Home News PSSA hosts Ville-Marie riding candidates

PSSA hosts Ville-Marie riding candidates

by The Concordian September 29, 2015
PSSA hosts Ville-Marie riding candidates

Liberal, NDP and Green party candidates addressed students last week

The Liberals, NDP and Green party candidates of the Ville-Marie riding met at Concordia University on Sept. 23 to talk to students about their platforms.

Photo by Andrej Ivanov.

Photo by Andrej Ivanov.

The conference was held on the 12th floor of the Hall building and open to all students. It was organized by the Political Science Student Association (PSSA) to raise awareness of the riding leaders and to increase youth participation in elections.

“Undergraduates need to have direct access to the candidates in their riding,” said PSSA president Jason Poirier Lavoie. “With school and work, often students don’t have the time to go and meet the candidates themselves, so the PSSA brought the candidates to them.”

This is the first federal election of the newly formed Ville-Marie—Le Sud-Ouest—Île-Des- Soeurs riding, which includes Concordia’s downtown campus.  On Oct.19 there will be a polling station located at Sir George Williams campus where faculty and students can vote.

Conservative Party candidate Steve Shanahan and Bloc Québécois candidate Chantal St-Onge were invited to speak as well, but organizers say neither responded to the PSSA’s request.

Liberal Party of Canada

Liberal party candidate Marc Miller was first to speak. Miller, in international and commercial law, talked to students about the Liberal party’s goals for Canada and the benefits for students it hopes to implement.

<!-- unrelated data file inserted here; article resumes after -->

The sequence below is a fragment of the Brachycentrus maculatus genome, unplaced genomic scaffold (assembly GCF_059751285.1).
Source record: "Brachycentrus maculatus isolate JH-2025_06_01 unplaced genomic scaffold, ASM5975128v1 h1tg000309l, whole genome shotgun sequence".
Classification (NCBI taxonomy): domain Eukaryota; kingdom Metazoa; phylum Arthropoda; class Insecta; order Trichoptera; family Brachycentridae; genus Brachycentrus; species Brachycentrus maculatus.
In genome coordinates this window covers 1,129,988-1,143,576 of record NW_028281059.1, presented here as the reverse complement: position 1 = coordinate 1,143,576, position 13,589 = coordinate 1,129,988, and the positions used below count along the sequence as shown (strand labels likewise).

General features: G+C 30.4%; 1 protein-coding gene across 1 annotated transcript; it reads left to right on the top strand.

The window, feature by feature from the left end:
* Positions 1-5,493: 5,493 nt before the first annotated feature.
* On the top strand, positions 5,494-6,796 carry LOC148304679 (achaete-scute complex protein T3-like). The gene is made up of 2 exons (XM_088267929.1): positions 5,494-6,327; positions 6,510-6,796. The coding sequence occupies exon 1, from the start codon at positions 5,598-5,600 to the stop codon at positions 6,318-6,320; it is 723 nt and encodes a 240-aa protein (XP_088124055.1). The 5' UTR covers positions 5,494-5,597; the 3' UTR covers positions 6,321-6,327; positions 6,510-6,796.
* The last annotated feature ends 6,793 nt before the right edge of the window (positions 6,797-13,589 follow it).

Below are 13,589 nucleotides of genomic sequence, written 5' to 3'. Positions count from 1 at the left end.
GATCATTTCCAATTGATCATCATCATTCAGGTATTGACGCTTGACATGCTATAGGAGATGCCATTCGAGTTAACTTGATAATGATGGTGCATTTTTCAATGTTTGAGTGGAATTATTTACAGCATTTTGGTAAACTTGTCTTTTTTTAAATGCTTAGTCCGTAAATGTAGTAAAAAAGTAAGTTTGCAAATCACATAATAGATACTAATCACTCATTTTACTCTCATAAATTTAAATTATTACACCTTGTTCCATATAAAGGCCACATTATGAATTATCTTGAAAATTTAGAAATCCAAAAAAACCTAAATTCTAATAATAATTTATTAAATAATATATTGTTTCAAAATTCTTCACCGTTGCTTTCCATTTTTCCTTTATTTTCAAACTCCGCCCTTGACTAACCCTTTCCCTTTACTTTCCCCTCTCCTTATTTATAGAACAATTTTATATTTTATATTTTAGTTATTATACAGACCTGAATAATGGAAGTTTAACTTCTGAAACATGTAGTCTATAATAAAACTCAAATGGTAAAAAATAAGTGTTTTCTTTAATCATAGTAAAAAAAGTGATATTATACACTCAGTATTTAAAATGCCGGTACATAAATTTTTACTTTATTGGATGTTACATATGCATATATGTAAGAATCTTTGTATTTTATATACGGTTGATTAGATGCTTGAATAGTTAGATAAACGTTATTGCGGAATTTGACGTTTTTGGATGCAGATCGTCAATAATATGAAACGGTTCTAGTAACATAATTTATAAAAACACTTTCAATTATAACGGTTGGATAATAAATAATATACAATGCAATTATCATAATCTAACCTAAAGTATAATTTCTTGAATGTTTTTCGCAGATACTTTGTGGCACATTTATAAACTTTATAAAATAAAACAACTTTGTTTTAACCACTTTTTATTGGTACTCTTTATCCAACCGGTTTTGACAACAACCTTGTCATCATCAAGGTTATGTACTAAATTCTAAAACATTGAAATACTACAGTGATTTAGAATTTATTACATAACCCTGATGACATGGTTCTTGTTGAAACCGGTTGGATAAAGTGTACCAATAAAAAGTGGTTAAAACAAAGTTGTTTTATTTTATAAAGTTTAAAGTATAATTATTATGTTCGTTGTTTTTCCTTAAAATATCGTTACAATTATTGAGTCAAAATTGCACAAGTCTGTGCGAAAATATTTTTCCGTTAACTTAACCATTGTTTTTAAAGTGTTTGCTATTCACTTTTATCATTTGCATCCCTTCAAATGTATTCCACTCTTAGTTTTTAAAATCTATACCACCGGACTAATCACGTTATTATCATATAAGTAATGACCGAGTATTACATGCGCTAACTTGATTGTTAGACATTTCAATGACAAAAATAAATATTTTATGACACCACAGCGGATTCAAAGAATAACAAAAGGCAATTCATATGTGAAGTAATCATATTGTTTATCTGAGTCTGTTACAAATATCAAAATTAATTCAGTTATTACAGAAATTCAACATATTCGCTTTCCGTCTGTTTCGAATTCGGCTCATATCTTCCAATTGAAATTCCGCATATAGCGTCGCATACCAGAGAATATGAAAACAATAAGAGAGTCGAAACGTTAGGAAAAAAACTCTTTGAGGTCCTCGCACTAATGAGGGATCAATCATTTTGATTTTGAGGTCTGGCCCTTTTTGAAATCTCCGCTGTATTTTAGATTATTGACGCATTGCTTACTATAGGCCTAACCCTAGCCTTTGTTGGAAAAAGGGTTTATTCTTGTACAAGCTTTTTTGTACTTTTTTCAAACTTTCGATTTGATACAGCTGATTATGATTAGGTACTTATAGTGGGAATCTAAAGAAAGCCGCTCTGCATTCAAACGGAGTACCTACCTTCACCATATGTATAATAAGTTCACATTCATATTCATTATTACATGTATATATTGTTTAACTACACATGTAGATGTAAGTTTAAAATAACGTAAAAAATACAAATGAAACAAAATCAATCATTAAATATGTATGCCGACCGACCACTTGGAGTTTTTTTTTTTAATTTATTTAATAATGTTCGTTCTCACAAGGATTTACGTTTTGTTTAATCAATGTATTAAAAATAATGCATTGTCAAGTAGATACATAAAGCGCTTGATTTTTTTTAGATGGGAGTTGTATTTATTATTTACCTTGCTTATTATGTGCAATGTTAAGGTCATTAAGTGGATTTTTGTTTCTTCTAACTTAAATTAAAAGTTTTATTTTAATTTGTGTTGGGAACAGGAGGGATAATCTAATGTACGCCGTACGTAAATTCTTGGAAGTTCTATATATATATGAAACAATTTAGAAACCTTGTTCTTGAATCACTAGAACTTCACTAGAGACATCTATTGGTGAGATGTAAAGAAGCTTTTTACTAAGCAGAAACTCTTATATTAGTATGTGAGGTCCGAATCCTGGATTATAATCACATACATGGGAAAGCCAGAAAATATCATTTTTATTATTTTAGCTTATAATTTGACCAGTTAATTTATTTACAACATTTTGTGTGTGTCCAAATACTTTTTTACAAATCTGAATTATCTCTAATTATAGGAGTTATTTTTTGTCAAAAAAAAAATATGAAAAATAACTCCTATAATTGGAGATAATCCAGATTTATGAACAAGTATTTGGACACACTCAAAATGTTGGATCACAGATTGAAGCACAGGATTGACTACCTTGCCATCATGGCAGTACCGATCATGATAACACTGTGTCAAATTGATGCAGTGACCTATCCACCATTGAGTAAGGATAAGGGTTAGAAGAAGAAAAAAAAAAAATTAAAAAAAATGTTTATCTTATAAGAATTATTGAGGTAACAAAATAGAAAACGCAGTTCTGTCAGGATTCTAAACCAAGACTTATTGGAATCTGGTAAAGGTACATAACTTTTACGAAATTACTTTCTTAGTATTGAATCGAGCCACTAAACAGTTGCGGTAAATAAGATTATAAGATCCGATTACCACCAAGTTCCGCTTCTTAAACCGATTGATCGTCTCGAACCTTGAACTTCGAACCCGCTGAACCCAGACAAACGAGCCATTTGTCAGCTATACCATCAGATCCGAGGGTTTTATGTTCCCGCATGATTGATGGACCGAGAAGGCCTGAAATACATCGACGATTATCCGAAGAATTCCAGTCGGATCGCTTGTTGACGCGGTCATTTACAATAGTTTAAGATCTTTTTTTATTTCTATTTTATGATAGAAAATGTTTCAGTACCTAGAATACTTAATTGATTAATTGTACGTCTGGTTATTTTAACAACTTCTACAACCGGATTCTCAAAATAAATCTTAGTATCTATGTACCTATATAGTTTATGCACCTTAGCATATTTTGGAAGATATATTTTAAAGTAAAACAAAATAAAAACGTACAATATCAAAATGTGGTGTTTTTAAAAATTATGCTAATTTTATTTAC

Miller described the Liberals as a party with a national view, with the goal of benefitting nine out of every 10 Canadians by cutting the middle-class income tax bracket, investing in more jobs and infrastructure development .

The Liberals, he said, are “not left, not right, but going forward.”

Miller said the Liberals plan on investing over $1 billion in new jobs for students by creating 120,000 jobs over three years.

“Five thousand of these jobs per year are dedicated towards green jobs, in parks and recognized green [spaces],” said Miller.

Miller also said the Liberal party plans on investing $750 million into adult education for “re-educating and giving basic skills for those people in the workforce needing a new skill set, through our interprovincial labour agreements.”

“$50 billion will be [invested in] the aboriginal education skill set,” he added.

Miller emphasized the Liberal party’s willingness to take action and listen to Canadians.

“Whether it is the reinvented family allocation, tax breaks, the immediate investment in infrastructure, I dare to believe that we are able to rekindle the economy on day one,” said Miller.

Miller also brought up electoral reform and the Liberal party’s goals to make the government of Canada more proportional and representative of the population by including more women. Miller said the Liberal cabinet will be made up of an equal number of women and men.

The Liberal platform on infrastructure would increase social housing and spending in the Ville-Marie—Le Sud-Ouest—Île-Des-Soeurs, said Miller. “The program enables access to new housing, and plans to remove GST on new houses for new purchases,” said Miller.

New Democratic Party

The second speaker was NDP candidate Allison Turner, who worked for the United Nations International Criminal Tribunal for Rwanda and is experienced in international law.

“I think that my experience could be a strong contribution towards what the NDP wants, which is a strong democracy, a fair economy and a clean environment,” she said.

Turner said a priority for the NDP is dealing with student unemployment and reducing overall student debt.  The NDP want to create 40,000 jobs across Canada for students said Turner. “These jobs are developed and created with students in mind.” She also said the NDP will implement incentives for city governments to hire students.